While he overacts a little at first, Dick Purcell is a good lead, and he and Joan Woodbury share great chemistry. I've not often seen a 1930s/40s b-movie couple with as much life in them as these two! John Hamilton is good as the villain, but understandably not as distinctive as Lionel Atwill, though he does cut an imposing figure in some scenes. Warren Hymer and Kenneth Harlan do well in their roles as the main policemen. Most importantly, Phantom Killer was clearly made by people who appreciated Moreland and his style of comedy. He delivers a great performance that had me in stitches, and makes the most of his short role. He's in the part of the witness, and while he gets an expanded role than the guy in the original, he's still gone after the trial's all done and dusted. It's a shame, I wish he could've at least shown up for the ending.

The comedy in Phantom Killer is a lot more pronounced than The Sphinx. While the script may mostly be the same, it's in these moments of humour where this differs and really shines as its own entity. Mantan's dialogue is all hilarious, with lines like "Hello, the police depertment? Will y'all send somebody up here? A dead man is up here, just been killed dead, yes sir!". The banter between Eddie and Barbara is great too."Oh Eddie, don't be a chump. Now you call him right back and say 'No thank you'  before I slug you. Let's go eat!". Something that surprised me was a gag with phones that I've rarely seen in the 1940s!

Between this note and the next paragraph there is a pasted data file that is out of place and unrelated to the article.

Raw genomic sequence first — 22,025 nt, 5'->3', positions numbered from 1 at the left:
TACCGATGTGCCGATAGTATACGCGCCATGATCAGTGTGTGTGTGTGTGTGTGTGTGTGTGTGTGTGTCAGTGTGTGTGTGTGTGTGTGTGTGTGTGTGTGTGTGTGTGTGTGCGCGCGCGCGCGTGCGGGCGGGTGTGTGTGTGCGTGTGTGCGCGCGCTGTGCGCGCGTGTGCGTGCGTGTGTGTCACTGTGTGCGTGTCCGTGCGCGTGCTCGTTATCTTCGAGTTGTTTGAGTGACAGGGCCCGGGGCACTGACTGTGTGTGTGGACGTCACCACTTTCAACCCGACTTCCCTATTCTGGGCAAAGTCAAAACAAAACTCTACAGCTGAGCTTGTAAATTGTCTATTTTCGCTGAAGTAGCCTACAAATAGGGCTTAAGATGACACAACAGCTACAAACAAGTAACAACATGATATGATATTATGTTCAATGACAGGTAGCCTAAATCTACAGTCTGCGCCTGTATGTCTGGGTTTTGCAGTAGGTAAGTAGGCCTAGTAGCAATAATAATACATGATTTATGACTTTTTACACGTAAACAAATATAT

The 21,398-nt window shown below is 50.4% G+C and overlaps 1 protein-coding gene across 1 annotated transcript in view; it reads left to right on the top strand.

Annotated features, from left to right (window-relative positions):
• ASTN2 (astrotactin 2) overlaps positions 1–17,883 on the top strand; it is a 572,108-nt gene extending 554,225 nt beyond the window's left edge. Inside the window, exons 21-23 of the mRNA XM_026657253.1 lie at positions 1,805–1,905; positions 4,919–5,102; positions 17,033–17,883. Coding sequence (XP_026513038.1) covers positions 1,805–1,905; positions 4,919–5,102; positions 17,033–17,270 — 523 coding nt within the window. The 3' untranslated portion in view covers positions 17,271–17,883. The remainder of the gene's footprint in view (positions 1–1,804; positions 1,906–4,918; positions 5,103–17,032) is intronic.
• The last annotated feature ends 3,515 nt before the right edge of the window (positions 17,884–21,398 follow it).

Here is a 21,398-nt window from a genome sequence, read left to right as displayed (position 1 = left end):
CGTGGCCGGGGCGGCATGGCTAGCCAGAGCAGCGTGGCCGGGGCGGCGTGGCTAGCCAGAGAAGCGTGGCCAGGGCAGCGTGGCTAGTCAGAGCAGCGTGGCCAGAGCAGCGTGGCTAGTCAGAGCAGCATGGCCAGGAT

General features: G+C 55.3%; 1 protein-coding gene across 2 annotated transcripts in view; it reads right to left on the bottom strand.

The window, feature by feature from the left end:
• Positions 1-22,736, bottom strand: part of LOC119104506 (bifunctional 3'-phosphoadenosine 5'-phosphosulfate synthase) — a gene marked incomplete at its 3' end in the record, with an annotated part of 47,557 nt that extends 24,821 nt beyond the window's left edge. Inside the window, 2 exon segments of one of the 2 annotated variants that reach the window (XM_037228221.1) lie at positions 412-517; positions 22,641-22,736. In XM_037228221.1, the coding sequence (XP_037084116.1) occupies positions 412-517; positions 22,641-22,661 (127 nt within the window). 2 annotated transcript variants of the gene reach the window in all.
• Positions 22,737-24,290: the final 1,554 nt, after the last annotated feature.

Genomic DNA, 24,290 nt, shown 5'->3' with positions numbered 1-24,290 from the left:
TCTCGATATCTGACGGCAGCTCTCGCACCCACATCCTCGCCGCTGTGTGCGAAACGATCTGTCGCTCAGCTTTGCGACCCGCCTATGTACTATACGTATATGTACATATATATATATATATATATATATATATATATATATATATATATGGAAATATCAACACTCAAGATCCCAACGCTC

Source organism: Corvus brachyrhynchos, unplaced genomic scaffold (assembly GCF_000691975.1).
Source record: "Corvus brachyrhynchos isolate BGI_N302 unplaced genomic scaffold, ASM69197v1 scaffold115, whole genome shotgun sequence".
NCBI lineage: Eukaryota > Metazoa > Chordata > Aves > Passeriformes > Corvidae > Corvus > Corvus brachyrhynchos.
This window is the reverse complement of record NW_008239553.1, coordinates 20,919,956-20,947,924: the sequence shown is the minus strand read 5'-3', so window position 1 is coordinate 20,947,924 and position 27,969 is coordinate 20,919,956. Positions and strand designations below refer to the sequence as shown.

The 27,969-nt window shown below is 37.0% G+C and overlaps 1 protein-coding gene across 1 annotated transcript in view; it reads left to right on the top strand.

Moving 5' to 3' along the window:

One interesting thing is that this film has two comic reliefs! In the original film, the janitor was a pretty minor character, and so only had a couple of scenes, leaving the Sgt. Corrigan to be the comedy relief. Here though, not only is he in that role, but so is the janitor Nicodemus, since he's played by Mantan Moreland.